Fraud Psychic Sylvia Browne Promotes Anti-Psychiatry

This blog post continues the skeptical investigation of the unscientific and wildly inaccurate claims that the alleged psychic Sylvia Browne makes on her Facebook page. Previous installments include her denial of the germ theory of disease, her public failure regarding the prediction that Amanda Berry was dead and an analysis of some of the tactics Browne and her true believers use in their promotion and support.

This time, Browne blindly charges into the field of psychiatry and makes the following ignorant claims about the origin of specific phobias (and another case of germ theory denialism as an added bonus):

Sylvia Browne talk nonsense on specific phobias

The number of scientific errors and unsubstantiated claims in these three sentences is gigantic.

The existence of supernatural entities

Throughout her facebook post, Sylvia Browne asserts the existence of a number of supernatural entities such as a creator deity, a holy spirit, a soul. She also makes implicit claims that reincarnation occurs, that deities respond to human prayer and that prayer is an effective treatment of many illnesses and specific phobias.

She provides no evidence whatsoever for any of these and there is therefore no reason to take any of those claims seriously.

Continued germ theory denialism

Brown repeats her germ theory denialism that was refuted in a previous post. Before, she asserted that most illnesses starts in the mind of the individual, but now she apparently thinks that illnesses are the result of cellular memories or subconscious memories from a past life. These two positions are deeply contradictory: do illnesses start in the mind of individuals in this life, or the result of cellular memories from a past life?

Rejection of the mainstream scientific view on specific phobias

Mainstream psychology indicate that factors that influence specific phobias and other anxiety conditions include evolutionary preparedness, genetic risk factors, highly reactive autonomic nervous system, conditioning (both classical and operant), learning by observation and so on (Passer et. al. 2009).

Instead of accepting the science behind phobias, Browne asserts that phobias are the result of subconscious or cellular memories from a past life. However, she provides no evidence that past lives exists in the first place. Read more of this post

Fraud Psychic Sylvia Browne Promotes Germ Theory Denialism

Related: Fraud Psychic Sylvia Browne Proven Wrong Yet Again, Fraud Psychic Sylvia Browne is Back on Facebook.

Browsing through the facebook page of alleged psychic Sylvia Browne is like entering into another universe where reality is distorted so much that it is hard to separate up from down, left from right and reality from fantasy. Desperate and half-baked rationalizations are mixed with the promotion of various forms of pseudoscience, including anti-psychiatry, energy woo and even germ theory denialism. Here is what Sylvia Browne has to say about the origin of diseases and their treatments:

Sylvia Browne and germ theory denialism

So instead of being the result of disease-causing microorganisms or environmental causes, most diseases are caused by your mind? Presumably, this is some version of the pseudoscientific garbage known as “the secret”, which asserts that good things come to those who think positively and bad things happen to those that have a negative state of mind. So if you get cancer, it is not because of genetic risk factors or environment, it is because you were being so damn negative. It is a deadly mix of absurdity, scientific falsehoods, ignorance and emotional exploitation. Read more of this post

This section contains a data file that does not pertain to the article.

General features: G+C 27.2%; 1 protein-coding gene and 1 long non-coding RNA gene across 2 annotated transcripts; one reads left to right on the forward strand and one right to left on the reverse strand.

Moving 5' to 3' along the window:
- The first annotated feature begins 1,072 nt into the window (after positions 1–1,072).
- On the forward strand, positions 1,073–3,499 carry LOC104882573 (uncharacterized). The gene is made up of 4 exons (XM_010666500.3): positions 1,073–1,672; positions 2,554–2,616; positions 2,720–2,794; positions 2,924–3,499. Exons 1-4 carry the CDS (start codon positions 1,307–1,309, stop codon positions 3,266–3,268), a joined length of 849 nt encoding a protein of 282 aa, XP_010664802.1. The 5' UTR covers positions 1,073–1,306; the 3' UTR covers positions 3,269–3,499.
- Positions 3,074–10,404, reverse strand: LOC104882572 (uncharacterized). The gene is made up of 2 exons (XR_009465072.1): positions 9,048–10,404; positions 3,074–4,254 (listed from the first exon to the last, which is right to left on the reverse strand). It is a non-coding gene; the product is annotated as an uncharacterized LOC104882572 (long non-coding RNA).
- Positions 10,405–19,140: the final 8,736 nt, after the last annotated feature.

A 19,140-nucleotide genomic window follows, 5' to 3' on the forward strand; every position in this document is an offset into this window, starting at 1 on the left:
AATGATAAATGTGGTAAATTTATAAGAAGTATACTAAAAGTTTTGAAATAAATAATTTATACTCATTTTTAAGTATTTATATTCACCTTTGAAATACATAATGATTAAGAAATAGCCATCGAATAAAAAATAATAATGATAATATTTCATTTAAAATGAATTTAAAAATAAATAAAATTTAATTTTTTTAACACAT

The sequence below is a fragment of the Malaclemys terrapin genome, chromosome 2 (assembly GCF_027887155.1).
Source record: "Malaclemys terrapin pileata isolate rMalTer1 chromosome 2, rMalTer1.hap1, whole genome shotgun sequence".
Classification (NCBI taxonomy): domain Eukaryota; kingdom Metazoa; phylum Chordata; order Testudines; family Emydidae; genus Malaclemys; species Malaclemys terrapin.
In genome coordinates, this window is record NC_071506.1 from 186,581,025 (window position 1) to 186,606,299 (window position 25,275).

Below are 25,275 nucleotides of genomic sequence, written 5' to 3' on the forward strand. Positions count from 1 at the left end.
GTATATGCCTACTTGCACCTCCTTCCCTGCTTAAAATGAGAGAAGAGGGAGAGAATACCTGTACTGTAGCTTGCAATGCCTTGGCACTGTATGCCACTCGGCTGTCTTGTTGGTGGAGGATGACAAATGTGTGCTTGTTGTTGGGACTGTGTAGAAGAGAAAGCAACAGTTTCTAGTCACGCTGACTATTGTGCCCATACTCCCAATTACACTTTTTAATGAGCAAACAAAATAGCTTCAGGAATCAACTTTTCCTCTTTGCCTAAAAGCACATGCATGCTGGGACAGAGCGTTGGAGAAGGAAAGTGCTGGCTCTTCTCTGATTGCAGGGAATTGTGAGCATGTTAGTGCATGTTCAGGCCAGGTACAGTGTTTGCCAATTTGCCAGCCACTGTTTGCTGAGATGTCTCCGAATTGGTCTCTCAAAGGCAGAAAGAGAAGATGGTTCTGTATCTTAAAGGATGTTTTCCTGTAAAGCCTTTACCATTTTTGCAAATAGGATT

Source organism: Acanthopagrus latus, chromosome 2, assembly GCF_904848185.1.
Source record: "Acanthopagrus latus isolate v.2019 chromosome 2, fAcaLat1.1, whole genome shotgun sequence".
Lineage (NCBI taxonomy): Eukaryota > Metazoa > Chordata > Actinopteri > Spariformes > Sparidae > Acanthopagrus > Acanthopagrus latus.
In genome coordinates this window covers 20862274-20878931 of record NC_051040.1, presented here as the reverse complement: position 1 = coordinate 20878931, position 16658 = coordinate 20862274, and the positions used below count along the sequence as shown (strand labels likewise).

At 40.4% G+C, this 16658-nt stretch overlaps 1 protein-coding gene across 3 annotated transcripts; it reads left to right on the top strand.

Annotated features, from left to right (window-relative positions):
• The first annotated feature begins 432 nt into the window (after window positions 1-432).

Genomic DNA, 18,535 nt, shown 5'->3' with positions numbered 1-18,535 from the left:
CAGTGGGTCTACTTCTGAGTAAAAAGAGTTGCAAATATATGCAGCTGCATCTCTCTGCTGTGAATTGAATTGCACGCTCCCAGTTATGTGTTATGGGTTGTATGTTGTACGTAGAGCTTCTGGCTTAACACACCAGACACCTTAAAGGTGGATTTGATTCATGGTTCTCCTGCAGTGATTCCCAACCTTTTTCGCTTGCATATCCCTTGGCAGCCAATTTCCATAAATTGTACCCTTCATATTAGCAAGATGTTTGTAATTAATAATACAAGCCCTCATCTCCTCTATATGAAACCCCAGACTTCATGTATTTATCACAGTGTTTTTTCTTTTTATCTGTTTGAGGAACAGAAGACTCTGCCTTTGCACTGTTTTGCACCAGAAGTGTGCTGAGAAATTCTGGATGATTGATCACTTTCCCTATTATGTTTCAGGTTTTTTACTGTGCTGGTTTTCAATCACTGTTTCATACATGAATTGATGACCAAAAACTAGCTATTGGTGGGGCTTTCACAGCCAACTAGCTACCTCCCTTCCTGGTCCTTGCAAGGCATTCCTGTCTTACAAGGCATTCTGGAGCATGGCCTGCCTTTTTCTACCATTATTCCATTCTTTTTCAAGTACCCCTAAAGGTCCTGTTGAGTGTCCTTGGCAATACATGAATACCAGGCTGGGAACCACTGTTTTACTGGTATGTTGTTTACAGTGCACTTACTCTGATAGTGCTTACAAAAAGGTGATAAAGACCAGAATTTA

Fraud Psychic Sylvia Browne is Back on Facebook

In a previous blog post called Fraud Psychic Sylvia Browne Proven Wrong Yet Again, I explored the recent failure of alleged psychic Sylvia Browne where she claimed that Amanda Berry, a kidnap victim recently found alive after being held captive for around a decade, was dead. In the wake of the huge backlash Browne got (both on Twitter and Facebook, as well as from Anderson Cooper at CNN), she inactivated both her Facebook and Twitter account. Here is skeptic Michael Shermer’s reaction:

Shermer's reaction

I could not have agreed more. The fact that she inactivated her Facebook and Twitter accounts as a result of the backlash gave me a lot of comfort. First, the events might have been enough to make her face the reality of her failure (a misbegotten hope, as we shall see below) but also because, for a time, she was unable to spread her vile nonsense on those social media sites.

Unfortunately, Browne reactivated her Facebook account a few days ago. Did she finally acknowledge to herself and the world that she does not have psychic powers? Far from it. Here is what she now writes:

Browne returns

Notice how Sylvia Browne calls her financial exploitation of human greed a dedication “to helping others as a spiritual psychic and guide”. Notice how she claims that she has helped the police solve high-profile criminal investigations, yet fails to provide a single shred of evidence for this extraordinary claim. Notice how she quotes herself and claims that she is more often right than wrong (hardly an achievement for someone who practices common “psychic techniques” such as cold reading) without any evidence whatsoever. Notice how she attempts to sway readers by presenting her own rationalizations and the rationalizations of Berry’s family Read more of this post

%d bloggers like this: